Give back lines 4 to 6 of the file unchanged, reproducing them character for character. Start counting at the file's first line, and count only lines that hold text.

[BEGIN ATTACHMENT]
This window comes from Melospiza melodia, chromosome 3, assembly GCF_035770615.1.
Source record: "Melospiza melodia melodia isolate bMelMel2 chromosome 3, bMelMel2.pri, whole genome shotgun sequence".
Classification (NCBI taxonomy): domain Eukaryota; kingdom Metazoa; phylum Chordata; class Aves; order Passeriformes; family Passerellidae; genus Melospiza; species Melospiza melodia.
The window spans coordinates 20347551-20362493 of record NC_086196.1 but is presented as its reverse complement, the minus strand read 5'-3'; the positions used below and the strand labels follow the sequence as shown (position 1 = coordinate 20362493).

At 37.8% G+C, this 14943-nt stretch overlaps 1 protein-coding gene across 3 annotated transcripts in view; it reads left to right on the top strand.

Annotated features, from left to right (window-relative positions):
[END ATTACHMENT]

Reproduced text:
The window spans coordinates 20347551-20362493 of record NC_086196.1 but is presented as its reverse complement, the minus strand read 5'-3'; the positions used below and the strand labels follow the sequence as shown (position 1 = coordinate 20362493).

At 37.8% G+C, this 14943-nt stretch overlaps 1 protein-coding gene across 3 annotated transcripts in view; it reads left to right on the top strand.

Annotated features, from left to right (window-relative positions):